Sarah Manguso's latest book, Ongoingness: The End of a Diary, ostensibly about the eight-hundred-thousand-word journal she kept for twenty-five years, is in essence an act of withholding. On most pages, a few paragraphs or lines of text are surrounded by white space—precise moments suspended in the mass of formless, unrecorded time. Manguso describes how those blank spaces terrified her as a young woman. When a friend offers her a ride home from another city, she declines so she can spend the four-hour bus ride writing in her diary. At that point, she feels that recording an experience is the only way to control it, to avoid getting stuck in the experience or losing it altogether. Later, when Manguso's son sets his blue toy dog in a booster seat and offers it a piece of his pancake, she cannot leave him to write it down, and the moment passes. Becoming a mother forces her into the present. After so many years and so many pages, Manguso has found a way to say less. I talked to her by phone.
How did you choose the title?
I found a note in my diary in 2010 saying that I'd begun working on the problem of ongoingness in autobiography—the idea that one can’t perceive and depict ongoing time at once. The subtitle came much later. My publisher and I came up with a short list of about fifty possibilities; in the end, it was between The End of a Diary and The End of Beginnings and Endings, which I also like, but we needed a concrete noun on the front cover.
Had you intended to write a book about keeping a diary?
My original intention was to produce a researched nonfiction book about graphomania, compulsive writing, as a way of getting out from under my own many-times-daily diary. I worked on that book for two years. Then I gave birth to my son, and time changed; the diary also changed. The book changed, too, into a document of the present moment.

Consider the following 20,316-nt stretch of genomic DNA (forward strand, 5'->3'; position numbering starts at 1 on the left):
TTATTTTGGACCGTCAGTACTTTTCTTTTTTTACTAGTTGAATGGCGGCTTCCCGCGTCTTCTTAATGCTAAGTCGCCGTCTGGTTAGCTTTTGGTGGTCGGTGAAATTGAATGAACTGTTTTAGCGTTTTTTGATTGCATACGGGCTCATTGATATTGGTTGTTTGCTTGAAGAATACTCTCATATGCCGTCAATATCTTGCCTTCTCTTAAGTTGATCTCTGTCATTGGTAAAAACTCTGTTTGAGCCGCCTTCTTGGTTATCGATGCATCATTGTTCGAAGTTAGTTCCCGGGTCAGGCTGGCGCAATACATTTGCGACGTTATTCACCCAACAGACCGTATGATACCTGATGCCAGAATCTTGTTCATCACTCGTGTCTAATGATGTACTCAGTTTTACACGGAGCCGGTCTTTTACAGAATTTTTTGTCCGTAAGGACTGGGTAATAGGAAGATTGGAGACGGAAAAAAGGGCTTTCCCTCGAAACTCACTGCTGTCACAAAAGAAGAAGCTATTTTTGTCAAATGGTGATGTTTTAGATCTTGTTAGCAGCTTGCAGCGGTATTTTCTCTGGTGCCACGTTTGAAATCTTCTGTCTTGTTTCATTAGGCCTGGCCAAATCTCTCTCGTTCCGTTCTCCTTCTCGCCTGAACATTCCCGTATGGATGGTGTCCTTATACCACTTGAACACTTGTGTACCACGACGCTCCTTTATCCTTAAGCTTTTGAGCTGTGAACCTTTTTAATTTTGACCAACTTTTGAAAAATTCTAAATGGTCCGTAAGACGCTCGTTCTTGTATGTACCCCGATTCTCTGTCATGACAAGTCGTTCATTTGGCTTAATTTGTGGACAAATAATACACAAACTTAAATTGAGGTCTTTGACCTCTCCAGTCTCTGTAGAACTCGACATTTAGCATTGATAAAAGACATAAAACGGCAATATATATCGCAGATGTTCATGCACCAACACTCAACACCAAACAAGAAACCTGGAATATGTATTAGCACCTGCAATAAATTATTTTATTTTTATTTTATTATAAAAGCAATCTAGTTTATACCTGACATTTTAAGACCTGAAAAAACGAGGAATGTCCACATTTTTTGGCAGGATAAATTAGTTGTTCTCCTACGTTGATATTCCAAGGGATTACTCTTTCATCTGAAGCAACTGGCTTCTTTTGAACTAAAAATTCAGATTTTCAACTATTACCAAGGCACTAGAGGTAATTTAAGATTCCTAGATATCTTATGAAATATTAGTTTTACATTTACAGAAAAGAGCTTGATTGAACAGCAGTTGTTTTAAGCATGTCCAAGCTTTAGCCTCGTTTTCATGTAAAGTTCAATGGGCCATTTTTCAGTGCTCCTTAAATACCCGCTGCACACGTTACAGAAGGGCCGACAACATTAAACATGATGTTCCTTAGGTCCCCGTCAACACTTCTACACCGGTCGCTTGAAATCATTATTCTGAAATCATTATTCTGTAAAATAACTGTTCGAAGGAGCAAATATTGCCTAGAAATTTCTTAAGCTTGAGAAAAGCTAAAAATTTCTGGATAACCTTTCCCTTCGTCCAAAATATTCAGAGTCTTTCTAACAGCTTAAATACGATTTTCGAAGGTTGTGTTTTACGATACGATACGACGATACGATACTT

Where did the compulsion to record your experiences come from?
Writing about an experience allowed me to feel that I had finished living it. If I didn't write about it, I still felt partly contained in it. The diary provided a solace that I wouldn’t otherwise have.
You mention that you edited entries even though you didn't intend for anyone to read them. Would you omit different things if you were writing for an audience?
No. As with my writing for publication, the diary is just an opportunity for me to attempt to write some good sentences.
Do you still keep a diary?
Yes, but it’s more compact than it used to be. The subtitle of the book is The End of a Diary not because I no longer keep a diary, but because I no longer write the diary to combat the existential anxiety of becoming trapped in time. That concern sounds insane to me now.
The book also addresses the fear that experiences become less real when we lose the person we've shared them with. Can you say more about that?
That concern—a narcissistic worry?—was the reason I went into psychotherapy. Not knowing whether the other half of a relationship would be kept on record somewhere—in a mind or in a document—felt unbearable.
Do you think language has the capacity to represent who we are?
We can only hope.
Did marriage and motherhood affect your sense of time?
Marriage didn’t at first, but the experience of becoming a mother did immediately.
You say that after having a child you began losing interest in the beginnings and endings of things. How did that alter your experiences?
I am no longer so troubled by the passage of time.
Is that what the book is about, ultimately—your relationship to time?
My friend Jim Richardson, a fantastic writer, sent me this deeply intelligent reading of the book: What begins as a book about time eventually becomes a book about love. As soon as I read that, I knew he was right.